How to Get Some Clarity around Career Direction – Part 3: Values



Friendship, community, nature, financial security, learning, challenge, variety, freedom, health….

Are any of these fundamental to the way you live your life?

These words are all values. Your values define what matters to you most, reflect who you are on a daily basis, inform your words, thoughts and actions and guide you to determine your priorities.

We all have different values.  Considering them alongside your strengths and interests will give you strong foundations to explore different career options and evaluate which working environments and which organisations might be right for you.

Life is usually good when the things you do and the way you behave match your values. But if you end up working in an environment which doesn’t enable you to live your values then you’re likely to feel quite unhappy.

Your values may change over time but here are some questions to support you in pinpointing your values now.


1. Identify the times when you were happiest

  • What were you doing?
  • Were you with other people? Who?
  • What other factors contributed to your happiness?


2. Identify the times when you were most fulfilled and satisfied. Think of some work and personal examples.

  • What need or desire was fulfilled?
  • How and why did the experience give your life meaning?
  • What other factors contributed to your feelings of fulfilment?


3. What could you not live without?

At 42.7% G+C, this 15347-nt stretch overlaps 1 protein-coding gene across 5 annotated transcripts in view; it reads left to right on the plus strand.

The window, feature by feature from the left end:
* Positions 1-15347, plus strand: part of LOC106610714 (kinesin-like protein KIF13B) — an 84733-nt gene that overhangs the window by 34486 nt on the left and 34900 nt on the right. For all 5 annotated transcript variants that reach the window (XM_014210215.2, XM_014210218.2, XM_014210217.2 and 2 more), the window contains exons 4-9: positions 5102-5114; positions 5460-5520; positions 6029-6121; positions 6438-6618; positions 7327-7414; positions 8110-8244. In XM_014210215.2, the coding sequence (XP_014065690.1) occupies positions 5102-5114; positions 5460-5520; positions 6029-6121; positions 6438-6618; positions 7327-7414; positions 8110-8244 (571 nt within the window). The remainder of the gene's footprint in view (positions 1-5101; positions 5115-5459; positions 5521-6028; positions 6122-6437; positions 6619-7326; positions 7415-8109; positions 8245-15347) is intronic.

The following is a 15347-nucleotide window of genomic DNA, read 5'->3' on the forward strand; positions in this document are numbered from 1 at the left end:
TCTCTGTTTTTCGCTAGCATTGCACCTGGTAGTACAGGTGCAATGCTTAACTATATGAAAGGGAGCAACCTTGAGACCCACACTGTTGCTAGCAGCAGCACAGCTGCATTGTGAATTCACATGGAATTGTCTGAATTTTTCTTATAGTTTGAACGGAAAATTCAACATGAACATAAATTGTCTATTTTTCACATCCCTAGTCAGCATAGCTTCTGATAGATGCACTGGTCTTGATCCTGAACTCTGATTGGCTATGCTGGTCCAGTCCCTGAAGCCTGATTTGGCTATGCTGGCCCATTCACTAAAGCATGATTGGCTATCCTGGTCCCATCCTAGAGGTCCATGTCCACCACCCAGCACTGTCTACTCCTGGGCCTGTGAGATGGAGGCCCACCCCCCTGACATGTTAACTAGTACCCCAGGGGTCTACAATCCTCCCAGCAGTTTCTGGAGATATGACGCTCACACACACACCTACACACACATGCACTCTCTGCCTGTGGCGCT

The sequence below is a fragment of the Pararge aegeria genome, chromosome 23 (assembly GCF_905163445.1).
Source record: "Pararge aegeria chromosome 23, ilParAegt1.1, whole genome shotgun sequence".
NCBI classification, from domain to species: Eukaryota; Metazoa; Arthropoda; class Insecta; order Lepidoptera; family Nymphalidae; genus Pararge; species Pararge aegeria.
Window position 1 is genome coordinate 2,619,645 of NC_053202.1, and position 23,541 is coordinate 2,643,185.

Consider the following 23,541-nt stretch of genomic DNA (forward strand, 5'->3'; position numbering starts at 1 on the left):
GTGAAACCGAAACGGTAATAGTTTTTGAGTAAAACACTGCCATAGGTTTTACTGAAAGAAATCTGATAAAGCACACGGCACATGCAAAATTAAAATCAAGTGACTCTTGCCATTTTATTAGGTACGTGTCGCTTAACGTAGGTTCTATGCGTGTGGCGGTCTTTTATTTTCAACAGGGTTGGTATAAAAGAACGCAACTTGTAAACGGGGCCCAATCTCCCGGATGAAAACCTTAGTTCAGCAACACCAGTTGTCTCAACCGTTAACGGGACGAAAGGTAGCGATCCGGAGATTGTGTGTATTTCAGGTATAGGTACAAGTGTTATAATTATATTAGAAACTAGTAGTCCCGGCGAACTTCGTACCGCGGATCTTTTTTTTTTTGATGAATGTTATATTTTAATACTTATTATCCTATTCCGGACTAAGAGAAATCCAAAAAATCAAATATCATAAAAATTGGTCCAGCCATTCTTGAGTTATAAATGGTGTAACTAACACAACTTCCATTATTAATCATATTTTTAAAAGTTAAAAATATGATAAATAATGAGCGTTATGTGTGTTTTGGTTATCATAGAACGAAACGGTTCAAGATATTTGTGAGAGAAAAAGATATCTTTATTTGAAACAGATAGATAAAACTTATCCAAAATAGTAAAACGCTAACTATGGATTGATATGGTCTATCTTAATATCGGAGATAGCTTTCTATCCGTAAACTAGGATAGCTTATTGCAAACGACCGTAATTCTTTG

Think about being, doing, having. i.e. like being outdoors, seeing friends or learning every day, having enough money to go to a festival. 

  • Why is this important to you?

You should now have a list of personal values. Try to get to ten and then prioritise them. Some of them might naturally combine. To cut the list down further to say five to seven, keep comparing one value against another and ask yourself ‘if I could satisfy only one of these, which one would I choose?’

Some of life's decisions are really about determining what you value most. So use your values as a strong guiding force to point you in the right direction.

This article was written by Rachel Harrison:

After a varied career across marketing, recruitment and training Rachel Harrison qualified as a career coach and founded My Professional Hat. Her coaching and training business inspires students and graduates to set out on the right career path for them, by helping them with career direction, mindset, practical skills, and focused action planning. She is co-author of the Lonely Planet Volunteering Book, loves tennis, travel and hanging out with friends.




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